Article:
Brain Struct Funct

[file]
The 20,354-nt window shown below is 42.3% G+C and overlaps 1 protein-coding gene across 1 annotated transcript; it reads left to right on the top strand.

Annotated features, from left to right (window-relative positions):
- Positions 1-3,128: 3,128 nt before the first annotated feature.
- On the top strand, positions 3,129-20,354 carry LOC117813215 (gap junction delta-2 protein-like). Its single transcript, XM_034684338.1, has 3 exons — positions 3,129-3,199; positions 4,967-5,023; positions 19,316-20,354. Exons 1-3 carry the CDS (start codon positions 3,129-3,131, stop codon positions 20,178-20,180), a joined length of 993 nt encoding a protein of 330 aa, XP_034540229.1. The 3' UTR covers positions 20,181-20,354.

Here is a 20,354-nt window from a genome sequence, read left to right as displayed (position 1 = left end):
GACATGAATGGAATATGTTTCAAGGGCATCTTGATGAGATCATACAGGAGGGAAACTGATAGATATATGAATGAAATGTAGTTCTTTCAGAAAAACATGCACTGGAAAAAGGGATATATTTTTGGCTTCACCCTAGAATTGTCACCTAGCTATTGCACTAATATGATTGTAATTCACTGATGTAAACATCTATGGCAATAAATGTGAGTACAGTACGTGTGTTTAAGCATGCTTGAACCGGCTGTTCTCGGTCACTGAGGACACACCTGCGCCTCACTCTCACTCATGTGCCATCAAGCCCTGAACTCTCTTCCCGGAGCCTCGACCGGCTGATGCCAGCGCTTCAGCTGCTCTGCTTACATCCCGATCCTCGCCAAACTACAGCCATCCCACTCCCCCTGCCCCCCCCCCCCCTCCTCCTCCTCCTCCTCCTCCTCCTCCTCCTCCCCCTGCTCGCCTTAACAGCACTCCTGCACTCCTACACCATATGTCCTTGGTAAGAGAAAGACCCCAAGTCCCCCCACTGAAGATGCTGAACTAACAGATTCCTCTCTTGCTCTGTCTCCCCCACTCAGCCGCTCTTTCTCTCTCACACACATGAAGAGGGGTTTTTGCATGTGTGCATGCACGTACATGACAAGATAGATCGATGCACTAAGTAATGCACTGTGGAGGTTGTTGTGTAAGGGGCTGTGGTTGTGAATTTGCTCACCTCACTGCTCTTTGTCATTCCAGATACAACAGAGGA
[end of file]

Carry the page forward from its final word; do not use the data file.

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Children with autism spectrum disorder (ASD) frequently engage in self-injurious behaviours, often in the absence of reporting pain. Previous research suggests that altered pain sensitivity and repeated exposure to noxious stimuli are associated with morphological changes in somatosensory and limbic cortices. Further evidence from postmortem studies with self-injurious adults has indicated alterations in the structure and organization of the temporal lobes; however, the effect of self-injurious behaviour on cortical development in children with ASD has not yet been determined. Thirty children and adolescents (mean age = 10.6 ± 2.5 years; range 7-15 years; 29 males) with a clinical diagnosis of ASD and 30 typically developing children (N = 30, mean age = 10.7 ± 2.5 years; range 7-15 years, 26 males) underwent T1-weighted magnetic resonance and diffusion tensor imaging. No between-group differences were seen in cerebral volume, surface area or cortical thickness. Within the ASD group, self-injury scores negatively correlated with thickness in the right superior parietal lobule t = 6.3, p < 0.0001, bilateral primary somatosensory cortices (SI) (right: t = 4.4, p = 0.02; left: t = 4.48, p = 0.004) and the volume of the left ventroposterior (VP) nucleus of the thalamus (r = -0.52, p = 0.008). Based on these findings, we performed an atlas-based region-of-interest diffusion tensor imaging analysis between SI and the VP nucleus and found that children who engaged in self-injury had significantly lower fractional anisotropy (r = -0.4, p = 0.04) and higher mean diffusivity (r = 0.5, p = 0.03) values in the territory of the left posterior limb of the internal capsule. Additionally, greater incidence of self-injury was associated with increased radial diffusivity values in bilateral posterior limbs of the internal capsule (left: r = 0.5, p = 0.02; right: r = 0.5, p = 0.009) and corona radiata (left: r = 0.6, p = 0.005; right: r = 0.5, p = 0.009). Results indicate that self-injury is related to alterations in somatosensory cortical and subcortical regions and their supporting white-matter pathways. Findings could reflect use-dependent plasticity in the somatosensory system or disrupted brain development that could serve as a risk marker for self-injury.